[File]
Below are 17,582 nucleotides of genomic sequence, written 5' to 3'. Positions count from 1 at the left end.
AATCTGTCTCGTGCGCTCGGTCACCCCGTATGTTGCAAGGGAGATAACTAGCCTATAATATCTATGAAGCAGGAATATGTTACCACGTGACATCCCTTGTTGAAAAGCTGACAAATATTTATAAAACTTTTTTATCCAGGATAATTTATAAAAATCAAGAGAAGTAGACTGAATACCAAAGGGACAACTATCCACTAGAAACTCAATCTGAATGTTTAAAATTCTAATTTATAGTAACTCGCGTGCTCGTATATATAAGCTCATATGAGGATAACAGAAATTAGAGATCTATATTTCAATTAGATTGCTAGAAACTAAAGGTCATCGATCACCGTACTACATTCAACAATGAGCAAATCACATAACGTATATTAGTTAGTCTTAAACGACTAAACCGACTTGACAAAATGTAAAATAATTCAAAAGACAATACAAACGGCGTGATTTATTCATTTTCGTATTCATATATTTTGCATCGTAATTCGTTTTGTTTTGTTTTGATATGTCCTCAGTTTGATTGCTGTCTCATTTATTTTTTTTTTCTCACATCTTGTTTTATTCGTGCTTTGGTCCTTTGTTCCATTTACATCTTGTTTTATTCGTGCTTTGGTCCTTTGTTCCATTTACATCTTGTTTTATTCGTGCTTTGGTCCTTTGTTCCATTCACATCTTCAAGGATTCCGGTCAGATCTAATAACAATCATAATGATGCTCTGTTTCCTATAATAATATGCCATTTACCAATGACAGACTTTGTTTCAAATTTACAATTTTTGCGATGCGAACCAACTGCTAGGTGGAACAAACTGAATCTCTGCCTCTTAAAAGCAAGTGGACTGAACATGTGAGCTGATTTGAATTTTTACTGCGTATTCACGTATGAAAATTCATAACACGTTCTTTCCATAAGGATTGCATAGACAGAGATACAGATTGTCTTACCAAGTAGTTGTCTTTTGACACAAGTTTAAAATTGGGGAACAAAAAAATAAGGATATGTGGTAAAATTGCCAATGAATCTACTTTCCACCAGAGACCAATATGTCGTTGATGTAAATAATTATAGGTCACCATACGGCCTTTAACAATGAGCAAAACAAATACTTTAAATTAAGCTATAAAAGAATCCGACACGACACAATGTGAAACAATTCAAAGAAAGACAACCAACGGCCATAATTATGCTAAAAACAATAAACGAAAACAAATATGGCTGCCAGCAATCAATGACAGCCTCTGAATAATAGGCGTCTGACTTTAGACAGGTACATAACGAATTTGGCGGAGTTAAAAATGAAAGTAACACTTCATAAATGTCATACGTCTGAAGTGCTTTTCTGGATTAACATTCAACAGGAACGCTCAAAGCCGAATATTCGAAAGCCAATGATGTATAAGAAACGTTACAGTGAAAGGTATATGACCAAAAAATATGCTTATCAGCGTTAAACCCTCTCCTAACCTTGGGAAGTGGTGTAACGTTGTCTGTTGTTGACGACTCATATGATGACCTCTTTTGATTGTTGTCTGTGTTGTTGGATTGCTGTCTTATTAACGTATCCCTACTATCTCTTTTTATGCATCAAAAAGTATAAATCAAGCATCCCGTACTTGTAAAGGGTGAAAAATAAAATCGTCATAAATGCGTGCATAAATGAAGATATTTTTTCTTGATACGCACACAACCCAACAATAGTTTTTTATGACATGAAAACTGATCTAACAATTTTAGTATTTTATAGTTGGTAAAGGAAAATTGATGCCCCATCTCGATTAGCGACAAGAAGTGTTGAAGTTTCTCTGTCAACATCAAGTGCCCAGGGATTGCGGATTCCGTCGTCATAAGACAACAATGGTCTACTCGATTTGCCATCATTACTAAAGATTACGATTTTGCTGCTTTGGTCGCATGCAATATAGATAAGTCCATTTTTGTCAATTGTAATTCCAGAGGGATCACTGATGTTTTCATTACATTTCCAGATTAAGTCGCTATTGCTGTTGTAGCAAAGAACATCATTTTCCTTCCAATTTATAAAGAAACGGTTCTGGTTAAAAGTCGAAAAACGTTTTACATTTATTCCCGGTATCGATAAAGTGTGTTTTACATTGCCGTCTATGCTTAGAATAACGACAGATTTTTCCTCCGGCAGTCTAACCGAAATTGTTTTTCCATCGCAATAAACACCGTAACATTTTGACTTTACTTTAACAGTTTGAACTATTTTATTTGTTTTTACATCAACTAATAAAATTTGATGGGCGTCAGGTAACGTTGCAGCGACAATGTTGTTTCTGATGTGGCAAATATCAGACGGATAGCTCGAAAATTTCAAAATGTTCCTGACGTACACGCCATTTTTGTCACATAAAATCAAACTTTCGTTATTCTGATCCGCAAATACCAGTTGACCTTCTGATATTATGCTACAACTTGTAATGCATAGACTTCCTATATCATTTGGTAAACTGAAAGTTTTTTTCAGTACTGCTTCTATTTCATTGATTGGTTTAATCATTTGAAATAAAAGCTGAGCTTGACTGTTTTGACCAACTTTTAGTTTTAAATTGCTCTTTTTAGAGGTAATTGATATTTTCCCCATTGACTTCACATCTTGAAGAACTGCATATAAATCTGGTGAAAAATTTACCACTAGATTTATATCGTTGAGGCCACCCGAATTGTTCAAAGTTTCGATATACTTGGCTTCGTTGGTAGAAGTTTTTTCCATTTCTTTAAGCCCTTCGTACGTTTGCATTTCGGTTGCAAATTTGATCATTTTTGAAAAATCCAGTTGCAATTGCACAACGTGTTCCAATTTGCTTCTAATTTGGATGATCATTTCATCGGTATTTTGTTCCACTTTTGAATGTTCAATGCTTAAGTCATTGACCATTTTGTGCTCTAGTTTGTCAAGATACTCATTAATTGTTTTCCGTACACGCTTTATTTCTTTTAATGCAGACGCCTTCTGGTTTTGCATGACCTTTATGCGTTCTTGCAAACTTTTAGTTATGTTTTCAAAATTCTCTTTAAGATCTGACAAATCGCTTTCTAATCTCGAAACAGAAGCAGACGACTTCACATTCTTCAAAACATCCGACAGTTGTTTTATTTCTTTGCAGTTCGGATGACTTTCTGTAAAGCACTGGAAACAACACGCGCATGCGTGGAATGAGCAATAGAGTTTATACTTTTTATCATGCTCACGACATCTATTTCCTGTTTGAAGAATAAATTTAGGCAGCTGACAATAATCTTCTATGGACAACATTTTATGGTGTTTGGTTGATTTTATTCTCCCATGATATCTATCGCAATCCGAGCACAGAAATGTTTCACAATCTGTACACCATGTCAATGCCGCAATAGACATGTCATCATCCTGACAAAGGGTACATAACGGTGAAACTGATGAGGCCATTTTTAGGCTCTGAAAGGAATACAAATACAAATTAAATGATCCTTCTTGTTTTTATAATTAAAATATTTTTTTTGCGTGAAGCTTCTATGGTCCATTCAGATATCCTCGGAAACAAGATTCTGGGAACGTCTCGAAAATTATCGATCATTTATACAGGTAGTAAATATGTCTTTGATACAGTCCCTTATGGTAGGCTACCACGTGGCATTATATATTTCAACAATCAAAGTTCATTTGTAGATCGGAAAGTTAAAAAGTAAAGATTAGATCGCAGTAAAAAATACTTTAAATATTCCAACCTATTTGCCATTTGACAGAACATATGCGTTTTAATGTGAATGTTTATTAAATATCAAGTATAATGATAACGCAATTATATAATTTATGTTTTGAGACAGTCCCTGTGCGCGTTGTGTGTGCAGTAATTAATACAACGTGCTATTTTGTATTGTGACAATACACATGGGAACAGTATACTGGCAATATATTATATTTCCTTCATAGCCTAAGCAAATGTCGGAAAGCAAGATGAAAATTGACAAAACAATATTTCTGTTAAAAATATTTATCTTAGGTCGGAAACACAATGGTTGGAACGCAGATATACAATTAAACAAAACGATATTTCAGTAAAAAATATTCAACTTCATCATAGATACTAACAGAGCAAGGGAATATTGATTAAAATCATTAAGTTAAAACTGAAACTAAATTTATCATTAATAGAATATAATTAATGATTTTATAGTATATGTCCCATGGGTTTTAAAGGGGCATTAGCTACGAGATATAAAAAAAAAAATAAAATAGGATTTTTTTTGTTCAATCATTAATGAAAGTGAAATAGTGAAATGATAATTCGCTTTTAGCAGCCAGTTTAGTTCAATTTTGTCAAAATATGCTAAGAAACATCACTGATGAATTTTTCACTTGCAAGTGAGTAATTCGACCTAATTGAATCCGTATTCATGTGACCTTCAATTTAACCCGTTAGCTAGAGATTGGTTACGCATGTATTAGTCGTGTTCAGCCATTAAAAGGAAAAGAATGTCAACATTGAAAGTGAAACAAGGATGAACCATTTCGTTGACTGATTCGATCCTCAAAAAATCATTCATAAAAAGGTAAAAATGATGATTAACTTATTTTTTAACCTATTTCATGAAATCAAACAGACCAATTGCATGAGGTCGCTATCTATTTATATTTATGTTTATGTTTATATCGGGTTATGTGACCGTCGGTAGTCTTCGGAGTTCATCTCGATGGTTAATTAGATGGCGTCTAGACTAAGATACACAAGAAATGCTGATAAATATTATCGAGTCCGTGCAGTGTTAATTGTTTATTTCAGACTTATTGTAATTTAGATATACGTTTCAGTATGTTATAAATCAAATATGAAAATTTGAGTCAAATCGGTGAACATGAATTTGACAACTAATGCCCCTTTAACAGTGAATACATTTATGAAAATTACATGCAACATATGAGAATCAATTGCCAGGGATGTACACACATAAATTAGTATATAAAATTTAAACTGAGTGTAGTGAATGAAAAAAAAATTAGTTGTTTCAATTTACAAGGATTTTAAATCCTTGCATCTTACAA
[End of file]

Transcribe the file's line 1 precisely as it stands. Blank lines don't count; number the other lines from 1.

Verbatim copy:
Below are 17,582 nucleotides of genomic sequence, written 5' to 3'. Positions count from 1 at the left end.